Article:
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From "Craig R. McClanahan" <>
Subject Re: Tying Up Loose Ends
Date Tue, 24 Dec 2002 03:08:48 GMT

On Mon, 23 Dec 2002, Martin Cooper wrote:

> Date: Mon, 23 Dec 2002 14:59:50 -0800 (PST)
> From: Martin Cooper <>
> Reply-To: Struts Developers List <>
> To: Struts Developers List <>
> Subject: Re: Tying Up Loose Ends
> On Mon, 23 Dec 2002, Craig R. McClanahan wrote:
> > Given a little time to work on Struts (finally), I'd like to tackle the
> > top two bugs (based on severity) in our remaining list:
> >
> > * 14669 -- reset() in DynaActionForm acts the same as in ActionForm
> >
> > * 14800 -- Fix initialization bug and size parameter to form-property
> >
> > What I propose to do for 14669 is based on the patch proposed by Peter
> > Pilgrim, but with the "loaded" property renamed to "cleared" -- for
> > consistency with the method name clear() -- and the "cleared" property
> > stuff being protected instead of public.  For general users of action
> > forms, I don't see why the cleared state would be relevant, although it
> > might to advanced DynaActionForm subclasses.  The clear() methods will, as
> > proposed, be public so that application logic can call them as needed.
> >
> > For 14800, I think we do need the "size" attribute to pre-initialize
> > arrays to a fixed size when the "initial" attribute is not present.  I'm
> > less persuaded by the "potential security hole" argument related to
> > copying the initial values for an array) because the only values that are
> > shared are the constants that were parsed from the XML configuration in
> > the first place.  For the vast majority of practical uses of this (Strings
> > and primitives) the underlying objects are immutable and modifications to
> > the property value in one form bean won't be propogated to other form
> > beans anyway.  But I'll certainly look into this more as I dive in to the
> > code.  (The placement of the actual logic for this will be updated to
> > reflect the changes made for 14669, and will be added as a separate
> > commit.)
> I agree that the "size" attribute is useful. I also think it would be
> useful to be able to initialise all of the elements of an array to an
> initial value - perhaps something like this:
>   <form-property name="foo"
>                  type="java.lang.String[]"
>                  size="10"
>                  initial="1"/>
> so that each element of the array is initialised to "1". This would be a
> bit less error-prone than listing out N entries in the "initial"
> attribute. However, it's really an enhancement (to an enhancement :), so
> we can leave it for later.

I'm not totally convinced about the utility of a repeating list, but agree
that it fits the "later" category.

> For the other part of the bug report, the concern seems to be that, if the
> specified type is something like a customer bean, which might have a
> credit card property, then the object created to hold the initial values
> would be the same object that is populated from one user's request, and
> that those changed values would also be used to populate another user's
> response, thus exposing one user's credit card number to another user.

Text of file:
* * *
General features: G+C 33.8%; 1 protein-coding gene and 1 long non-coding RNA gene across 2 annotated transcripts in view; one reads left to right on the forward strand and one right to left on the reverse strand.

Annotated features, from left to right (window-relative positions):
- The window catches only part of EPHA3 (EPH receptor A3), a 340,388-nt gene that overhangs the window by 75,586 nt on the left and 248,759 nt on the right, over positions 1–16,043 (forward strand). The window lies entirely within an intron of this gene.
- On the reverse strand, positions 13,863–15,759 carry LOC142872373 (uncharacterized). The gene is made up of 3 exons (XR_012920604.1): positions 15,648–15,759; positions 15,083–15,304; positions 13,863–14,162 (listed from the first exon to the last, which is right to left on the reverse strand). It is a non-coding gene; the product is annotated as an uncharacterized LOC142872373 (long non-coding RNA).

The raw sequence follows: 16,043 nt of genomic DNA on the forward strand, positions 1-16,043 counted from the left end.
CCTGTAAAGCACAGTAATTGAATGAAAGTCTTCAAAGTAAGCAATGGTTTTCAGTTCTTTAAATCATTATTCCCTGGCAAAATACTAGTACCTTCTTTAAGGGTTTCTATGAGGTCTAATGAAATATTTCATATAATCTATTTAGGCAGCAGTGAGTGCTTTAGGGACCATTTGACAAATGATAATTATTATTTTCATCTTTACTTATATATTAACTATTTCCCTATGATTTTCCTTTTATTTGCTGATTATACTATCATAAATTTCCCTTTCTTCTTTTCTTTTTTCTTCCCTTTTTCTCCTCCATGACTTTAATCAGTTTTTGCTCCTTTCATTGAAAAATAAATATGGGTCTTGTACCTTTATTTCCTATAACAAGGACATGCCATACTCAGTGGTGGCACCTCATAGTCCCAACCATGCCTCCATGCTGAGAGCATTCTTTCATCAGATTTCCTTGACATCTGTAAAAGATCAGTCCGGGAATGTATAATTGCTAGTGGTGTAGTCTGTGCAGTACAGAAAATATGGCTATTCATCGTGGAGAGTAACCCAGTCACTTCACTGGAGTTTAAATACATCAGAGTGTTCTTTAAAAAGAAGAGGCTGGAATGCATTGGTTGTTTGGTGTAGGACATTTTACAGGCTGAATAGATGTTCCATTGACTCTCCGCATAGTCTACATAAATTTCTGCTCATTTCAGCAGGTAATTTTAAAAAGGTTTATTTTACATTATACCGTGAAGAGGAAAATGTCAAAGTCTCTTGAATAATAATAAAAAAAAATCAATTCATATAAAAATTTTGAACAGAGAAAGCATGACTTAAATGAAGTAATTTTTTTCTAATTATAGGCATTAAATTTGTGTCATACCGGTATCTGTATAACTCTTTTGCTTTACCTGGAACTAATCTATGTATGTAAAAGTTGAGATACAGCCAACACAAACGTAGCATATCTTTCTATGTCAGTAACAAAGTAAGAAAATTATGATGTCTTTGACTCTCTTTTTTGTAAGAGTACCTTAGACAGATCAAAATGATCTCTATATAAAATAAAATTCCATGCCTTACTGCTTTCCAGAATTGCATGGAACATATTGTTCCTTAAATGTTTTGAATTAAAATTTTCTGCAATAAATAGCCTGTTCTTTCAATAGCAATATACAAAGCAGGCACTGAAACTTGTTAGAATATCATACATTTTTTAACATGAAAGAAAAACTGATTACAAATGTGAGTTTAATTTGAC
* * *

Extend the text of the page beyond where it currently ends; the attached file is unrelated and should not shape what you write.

OK, let's explore this particular scenario.  Assume we have a form bean
whose configuration looks like this:

  <form-bean name="customer"
    <form-property name="sensitive" type="java.lang.String[]"
                iniital="{secret-1, secret-2, secret-3}"/>

Now, when you call RequestUtils.createActionForm(), you get a
DynaActionForm instance of this class with an indexed property named
"sensitive".  The array will have three elements, with the values
"secret-1", "secret-2", and "secret-3".

Note, however, that the *array* holding these values is unique per form
bean instance (because of the cloning logic in the current
implementation).  So, what happens when an Action that sets up this form
bean before forwarding to an input page does something like this:

  ActionForm form = RequestUtils.createActionForm(...);
  form.setIndexedProperty(form, "sensitive", "New secret-2 Value", 1);

or, equivalently:

  ActionForm form = RequestUtils.createActionForm(...);
  ((DynaBean) form).set("sensitive", 1, "New secret-2 Value");

This modification will *only* affect *this* form bean instance, not all of
them, because Strings are immutable.  The net effect is that the array
will hold "secret-1", "New secret-2 Value", "secret-3" for this particular
instance, but no other instances will be affected.  (Hint:  this is why
the array cloning is done in the first place -- my original implementation
did not clone, and the arrays themselves were shared, which is bad).

> I haven't dug into the code sufficiently to determine whether or not this
> is a real problem, but if it is, I would have expected all sorts of other
> problems with DynaBeans to have surfaced before now, resulting from the
> same underlying cause.

I believe that the only scenario that can cause a problem would exhibit
all of the following:

* The element class for the indexed property is mutable.  This means
  that arrays of Strings or primitives (of any standard type) are immune
  to any problems, and that covers nearly every common case for form bean
  properties that I can think of.

* The application has registered a custom Converter that creates
  an array of objects of the appropriate type from the String-valued
  "initial" attribute.

* The application then modifies the values on a per-user or per-request
  basis (rather than using this technique to initialize some sort of
  readonly collection).

While the above conditions are technically possible, they don't seem like
the kind of thing that real applications would use the "initial" attribute
of a <form-property> element for.  Is there some common use case that I am

> Martin Cooper


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